11

I want to typeset a book with some \parshape command, for example:

\documentclass{article}
\usepackage{lipsum}

\begin{document}
\parshape=4
0.2\textwidth 0.8\textwidth
0.2\textwidth 0.8\textwidth
0.2\textwidth 0.8\textwidth
0pt \textwidth
\lipsum
\end{document}

But since the lines and width may changes frequently, so I want to define a command like this

\newcounter{foo}
\setcounter{foo}{0}
\newcommand{\MyParShape}[3]
{
\parshape=#1
\loop
#2\textwidth #3\textwidth 
\addtocounter{foo}{1}
\if\thefoo<#1-1\repeat
0pt \textwidth
}

So I can call it like

\MyParShape{5}{0.5}{0.5}

or

\MyParShape{10}{0.8}{0.2}

But this does not work, I'm not an expert of TeX primitives, can somebody help?

9

As Harald says, the key here is that you need everything expanded. You can do that in a temporary variable, as he shows. Alternatively, you can use something like an expandable 'repeat n times' approach. Here, I'm assuming e-TeX is available

\documentclass{article}
\usepackage{lipsum}
\makeatletter
\newcommand*\replicate[1]{%
  \expandafter\replicate@aux\romannumeral\number\numexpr #1\relax000Q{}
}
\newcommand*\replicate@aux[1]{\csname replicate@aux@#1\endcsname}
\newcommand\replicate@aux@m{}
\long\def\replicate@aux@m#1Q#2#3{\replicate@aux#1Q{#2#3}{#3}}
\newcommand\replicate@aux@Q[2]{#1}
\DeclareRobustCommand*\MyParShape[3]{%
    \parshape = #1
      \replicate{#1 -1}{#2\textwidth #3\textwidth}%
      0pt\textwidth
}
\newcommand*\my@parshape{}
\makeatother
\begin{document}
\MyParShape{3}{0.6}{0.4}
\lipsum
\end{document}
5

If the paragraph shape you need is like that, it's simpler to obtain it with

\hangindent=.2\textwidth \hangafter=-3
  • Excellent point! That is why I chose a more complicated example in my answer, but I should have made it explicit. – Harald Hanche-Olsen May 13 '11 at 8:10
4

The reason your approach doesn't work is that it does not expand fully in TeX's mouth. Now building a fully expandable version might be rather involved. An easier approach is probably to first build up a command sequence containing your finished \parshape and the executing that. In the following complete example I use a token register:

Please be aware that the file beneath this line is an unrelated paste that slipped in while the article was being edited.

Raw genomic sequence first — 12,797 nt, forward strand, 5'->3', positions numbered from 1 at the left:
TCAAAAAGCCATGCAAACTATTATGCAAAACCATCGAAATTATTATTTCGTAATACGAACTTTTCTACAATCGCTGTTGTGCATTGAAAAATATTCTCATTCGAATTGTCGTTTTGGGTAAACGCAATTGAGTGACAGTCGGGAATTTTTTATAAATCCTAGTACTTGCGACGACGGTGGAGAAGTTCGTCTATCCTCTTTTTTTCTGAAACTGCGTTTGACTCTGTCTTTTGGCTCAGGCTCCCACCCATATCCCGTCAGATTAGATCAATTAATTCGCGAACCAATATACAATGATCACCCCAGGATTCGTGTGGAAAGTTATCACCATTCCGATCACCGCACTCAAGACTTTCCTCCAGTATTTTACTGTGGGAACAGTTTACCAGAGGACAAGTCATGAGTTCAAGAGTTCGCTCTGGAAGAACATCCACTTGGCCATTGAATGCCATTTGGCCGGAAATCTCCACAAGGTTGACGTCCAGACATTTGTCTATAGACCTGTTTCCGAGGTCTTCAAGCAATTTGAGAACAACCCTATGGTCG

\documentclass{article}
\usepackage{lipsum}

\newtoks\pstoks
\newcounter{pscnt}

\makeatletter
\newcommand{\parshapestart}[1]{\pstoks{\parshape=#1 }}
\newcommand{\parshapeappend}[1]{\pstoks\expandafter{\the\pstoks#1}}
\newcommand{\parshapeadd}[3]
  {
    \setcounter{pscnt}{0}
    \loop
    \parshapeappend{#2\textwidth #3\textwidth}
    \addtocounter{pscnt}{1}
    \ifnum\c@pscnt<#1\repeat
  }
\newcommand{\parshapeend}[1][0pt \textwidth]
  {\parshapeappend{#1}\the\pstoks}
\makeatother

\begin{document}

\parshapestart{6}
\parshapeadd{3}{0.2}{0.8}
\parshapeadd{2}{0.1}{0.9}
\parshapeend
\lipsum
\end{document}
2

For LaTeX (and plainTeX) there is the shapepar package which provides a set of predefined shapes but also allows you to define your own. However, it doesn't solve the issue with the unexpandable loop for you.

The command \shapepar should be used at the beginning of a paragraph, and it applies to the entire paragraph. There is one optional length parameter: a fixed scale, <scale len>; and one required parameter: a description of the shape, <shape spec>.

\shapepar [<scale len>]{<shape spec>} Text of the paragraph
0
\documentclass{article}
\usepackage{lipsum}
\newcount\shapectr
\newcommand\myParShape[3]{%
  \shapectr=0
  \def\shapeLength{}
  \loop
    \edef\shapeLength{\shapeLength #2\textwidth #3\textwidth }
    \advance\shapectr by 1
    \ifnum\the\shapectr<#1\relax
  \repeat
  \expandafter\parshape\numexpr #1+1\relax  
  \shapeLength
  0pt \textwidth%
}

\begin{document}
\myParShape{3}{0.2}{0.8}
\lipsum
\end{document}

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